Compare the expressions for the energy stored in an inductor and the energy stored in a capacitor.
Select the choices that explain the similarities indicated by the two expressions.
The expressions are equivalent because ??=Δ?2.
Each device stores an amount of energy that is inversely proportional to the physical dimensions of each device.
The energy stored in each device is directly proportional to the square of a quantity involving charge.
Calculating the energy stored in each device involves multiplying by a factor of 1/2.
The energy stored in each device is directly proportional to a quantity related to current.
The proportionality constant used in each expression is determined by the physical properties of the circuit element.
Compare the expressions for the energy stored in an inductor and the energy stored in a...
Compare the expressions for the energy stored in an inductor and the energy stored in a capacitor Select the choices that explain the similarities indicated by the two expressions The energy stored in each device is directly proportional to a quantity related to current. Each device stores an amount each device. The energy stored in each device is directly proportional to the square of a quantity involving charge. of energy that is inversely proportional to the physical dimensions of The...
Write down an expression for the energy stored in the magnetic field of an inductor when the current is i. Use this expression to derive an equation for the magnetic energy density of a solenoid. A resistor, inductor and capacitor all store energy through different mechanisms. Briefly describe the way that each of these components stores energy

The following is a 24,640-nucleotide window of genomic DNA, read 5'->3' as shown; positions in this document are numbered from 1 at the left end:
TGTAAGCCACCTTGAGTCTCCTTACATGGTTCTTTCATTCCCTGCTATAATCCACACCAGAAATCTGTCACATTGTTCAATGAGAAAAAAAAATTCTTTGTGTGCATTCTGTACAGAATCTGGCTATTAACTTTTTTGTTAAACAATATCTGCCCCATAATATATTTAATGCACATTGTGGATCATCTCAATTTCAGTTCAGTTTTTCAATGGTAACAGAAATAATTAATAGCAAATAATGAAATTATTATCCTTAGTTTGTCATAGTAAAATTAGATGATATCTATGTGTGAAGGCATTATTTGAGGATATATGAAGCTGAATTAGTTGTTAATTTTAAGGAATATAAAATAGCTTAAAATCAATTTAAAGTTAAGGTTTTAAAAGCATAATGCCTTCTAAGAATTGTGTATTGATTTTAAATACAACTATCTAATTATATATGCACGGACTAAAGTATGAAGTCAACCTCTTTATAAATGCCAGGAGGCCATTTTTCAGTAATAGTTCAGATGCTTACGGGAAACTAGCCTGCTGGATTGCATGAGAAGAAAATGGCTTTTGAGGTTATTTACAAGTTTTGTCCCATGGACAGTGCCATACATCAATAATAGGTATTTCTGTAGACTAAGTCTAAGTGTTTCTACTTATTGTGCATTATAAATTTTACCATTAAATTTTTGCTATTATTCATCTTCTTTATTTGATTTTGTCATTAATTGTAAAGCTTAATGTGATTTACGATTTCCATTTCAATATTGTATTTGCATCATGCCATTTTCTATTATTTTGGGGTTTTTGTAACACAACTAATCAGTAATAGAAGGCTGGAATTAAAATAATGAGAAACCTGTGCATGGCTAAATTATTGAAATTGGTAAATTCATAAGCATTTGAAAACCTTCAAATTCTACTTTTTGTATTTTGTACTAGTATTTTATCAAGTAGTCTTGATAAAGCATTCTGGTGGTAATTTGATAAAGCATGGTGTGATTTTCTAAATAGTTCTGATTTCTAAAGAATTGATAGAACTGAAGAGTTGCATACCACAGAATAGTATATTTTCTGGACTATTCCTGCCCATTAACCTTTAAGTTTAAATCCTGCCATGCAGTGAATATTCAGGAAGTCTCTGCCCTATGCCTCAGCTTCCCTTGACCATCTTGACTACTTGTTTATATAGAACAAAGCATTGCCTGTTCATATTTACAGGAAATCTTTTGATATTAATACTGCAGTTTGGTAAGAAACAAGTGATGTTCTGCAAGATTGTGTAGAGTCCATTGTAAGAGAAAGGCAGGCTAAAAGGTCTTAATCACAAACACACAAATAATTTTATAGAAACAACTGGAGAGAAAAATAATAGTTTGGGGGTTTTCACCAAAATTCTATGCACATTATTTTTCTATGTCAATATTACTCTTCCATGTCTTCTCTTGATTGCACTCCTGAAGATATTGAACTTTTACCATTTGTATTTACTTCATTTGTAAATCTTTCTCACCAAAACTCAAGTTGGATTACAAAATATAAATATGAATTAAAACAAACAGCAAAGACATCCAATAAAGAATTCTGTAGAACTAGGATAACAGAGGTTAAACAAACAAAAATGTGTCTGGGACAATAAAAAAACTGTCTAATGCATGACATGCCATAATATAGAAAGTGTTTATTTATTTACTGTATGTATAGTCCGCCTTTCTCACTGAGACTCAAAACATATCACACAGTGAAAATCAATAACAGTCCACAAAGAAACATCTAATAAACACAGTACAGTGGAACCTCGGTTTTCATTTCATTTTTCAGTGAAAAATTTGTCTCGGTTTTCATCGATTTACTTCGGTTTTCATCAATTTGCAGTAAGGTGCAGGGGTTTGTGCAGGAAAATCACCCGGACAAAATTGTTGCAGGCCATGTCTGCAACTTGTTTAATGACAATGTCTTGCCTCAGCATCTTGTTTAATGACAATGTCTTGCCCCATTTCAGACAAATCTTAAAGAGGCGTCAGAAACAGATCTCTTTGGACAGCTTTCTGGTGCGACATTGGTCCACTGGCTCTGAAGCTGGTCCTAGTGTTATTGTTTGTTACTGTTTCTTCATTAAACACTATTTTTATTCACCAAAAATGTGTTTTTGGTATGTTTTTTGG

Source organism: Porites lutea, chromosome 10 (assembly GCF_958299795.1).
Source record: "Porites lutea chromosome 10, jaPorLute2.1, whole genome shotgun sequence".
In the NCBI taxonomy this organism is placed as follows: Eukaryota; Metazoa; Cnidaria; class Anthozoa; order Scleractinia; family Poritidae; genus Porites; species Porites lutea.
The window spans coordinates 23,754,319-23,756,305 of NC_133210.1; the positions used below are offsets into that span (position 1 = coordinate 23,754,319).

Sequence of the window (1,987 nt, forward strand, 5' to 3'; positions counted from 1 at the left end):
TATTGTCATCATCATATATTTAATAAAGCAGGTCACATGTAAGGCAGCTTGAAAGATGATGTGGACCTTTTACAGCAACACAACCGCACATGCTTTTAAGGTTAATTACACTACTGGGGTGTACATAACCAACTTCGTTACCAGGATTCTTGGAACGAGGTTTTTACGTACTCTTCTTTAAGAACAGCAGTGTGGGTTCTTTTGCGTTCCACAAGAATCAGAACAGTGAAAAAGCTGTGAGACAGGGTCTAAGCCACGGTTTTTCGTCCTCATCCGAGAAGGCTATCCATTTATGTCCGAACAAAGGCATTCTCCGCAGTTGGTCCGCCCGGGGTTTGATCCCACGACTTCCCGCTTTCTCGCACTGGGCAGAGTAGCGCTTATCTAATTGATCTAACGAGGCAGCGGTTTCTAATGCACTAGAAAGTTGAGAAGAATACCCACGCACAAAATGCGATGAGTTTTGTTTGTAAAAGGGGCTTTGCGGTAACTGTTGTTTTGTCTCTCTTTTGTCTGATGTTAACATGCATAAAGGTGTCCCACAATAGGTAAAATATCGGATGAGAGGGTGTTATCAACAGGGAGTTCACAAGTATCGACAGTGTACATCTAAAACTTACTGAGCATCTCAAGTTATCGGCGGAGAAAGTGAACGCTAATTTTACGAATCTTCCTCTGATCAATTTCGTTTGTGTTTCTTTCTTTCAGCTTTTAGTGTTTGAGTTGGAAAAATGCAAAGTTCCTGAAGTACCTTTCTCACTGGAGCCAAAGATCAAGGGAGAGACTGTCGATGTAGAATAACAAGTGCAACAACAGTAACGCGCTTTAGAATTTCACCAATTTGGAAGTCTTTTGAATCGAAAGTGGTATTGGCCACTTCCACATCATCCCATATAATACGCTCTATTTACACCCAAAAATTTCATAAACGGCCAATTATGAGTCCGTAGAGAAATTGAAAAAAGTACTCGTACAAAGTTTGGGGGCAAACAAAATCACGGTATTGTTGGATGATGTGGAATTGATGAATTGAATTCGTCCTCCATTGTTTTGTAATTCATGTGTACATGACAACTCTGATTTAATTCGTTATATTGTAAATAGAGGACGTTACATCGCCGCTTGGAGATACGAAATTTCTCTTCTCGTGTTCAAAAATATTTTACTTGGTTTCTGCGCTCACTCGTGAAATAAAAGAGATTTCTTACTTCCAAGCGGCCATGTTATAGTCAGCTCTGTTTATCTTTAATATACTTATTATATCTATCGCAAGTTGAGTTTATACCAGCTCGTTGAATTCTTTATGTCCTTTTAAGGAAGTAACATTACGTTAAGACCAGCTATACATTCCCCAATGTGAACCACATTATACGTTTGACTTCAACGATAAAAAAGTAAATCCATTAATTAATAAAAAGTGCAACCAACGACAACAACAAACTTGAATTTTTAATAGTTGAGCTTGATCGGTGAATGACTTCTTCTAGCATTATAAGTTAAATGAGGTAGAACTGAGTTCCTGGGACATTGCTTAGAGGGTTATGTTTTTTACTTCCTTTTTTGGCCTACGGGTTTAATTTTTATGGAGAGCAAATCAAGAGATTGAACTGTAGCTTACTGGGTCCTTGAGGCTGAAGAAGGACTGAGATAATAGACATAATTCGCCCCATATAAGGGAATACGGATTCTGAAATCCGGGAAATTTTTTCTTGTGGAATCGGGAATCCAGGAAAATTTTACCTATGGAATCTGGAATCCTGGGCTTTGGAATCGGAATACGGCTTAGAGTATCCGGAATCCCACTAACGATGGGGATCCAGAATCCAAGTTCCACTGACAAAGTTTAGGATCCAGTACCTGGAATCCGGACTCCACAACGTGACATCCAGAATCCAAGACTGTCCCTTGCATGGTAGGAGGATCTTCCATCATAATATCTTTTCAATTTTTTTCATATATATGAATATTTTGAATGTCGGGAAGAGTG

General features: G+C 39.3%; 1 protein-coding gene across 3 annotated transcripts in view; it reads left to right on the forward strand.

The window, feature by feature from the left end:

In this experiment, you will determine and compare the quantity of heat energy released in three exothermic chemical reactions through application of Hess’s law. Reaction 1: NaOH(s) → Na+(aq) + OH-(aq) + x1 kJ Reaction 2: NaOH(s) + HCl(aq) → H2O(l) + Na+(aq) + OH-(aq) + x2 kJ Reaction 3: NaOH(aq) + HCl(aq) → H2O(l) + Na+(aq) + OH-(aq) + x3 kJ In order to accurately measure the heat released in each reaction, we will be using a calorimeter. As...
Experiment 7 - The Resistor Capacitor Circuit Learning Objectives: Understand the short and long time behavior of circuits containing capacitors. Understand the and the mathematical relationshin between the current through the circuit as a function time, resistance, capacitance, and potential difference 1. Understanding the models for the behavior of a capacitor in a circuit A capacitor is a device that stores energy in a circuit as potential energy in an electric field. In the simple circuit drawn on the night,...
Consider a cylindrical capacitor like that shown in Fig. 24.6. Let d = rb − ra be the spacing between the inner and outer conductors. (a) Let the radii of the two conductors be only slightly different, so that d << ra. Show that the result derived in Example 24.4 (Section 24.1) for the capacitance of a cylindrical capacitor then reduces to Eq. (24.2), the equation for the capacitance of a parallel-plate capacitor, with A being the surface area of...
summarizr the followung info and write them in your own words and break them into different key points. 6.5 Metering Chamber: 6.5.1 The minimum size of the metering box is governed by the metering area required to obtain a representative test area for the specimen (see 7.2) and for maintenance of reasonable test accuracy. For example, for specimens incorporating air spaces or stud spaces, the metering area shall span an integral number of spaces (see 5.5). The depth of...
summatize the following info and break them into differeng key points. write them in yojr own words apartus 6.1 Introduction—The design of a successful hot box appa- ratus is influenced by many factors. Before beginning the design of an apparatus meeting this standard, the designer shall review the discussion on the limitations and accuracy, Section 13, discussions of the energy flows in a hot box, Annex A2, the metering box wall loss flow, Annex A3, and flanking loss, Annex...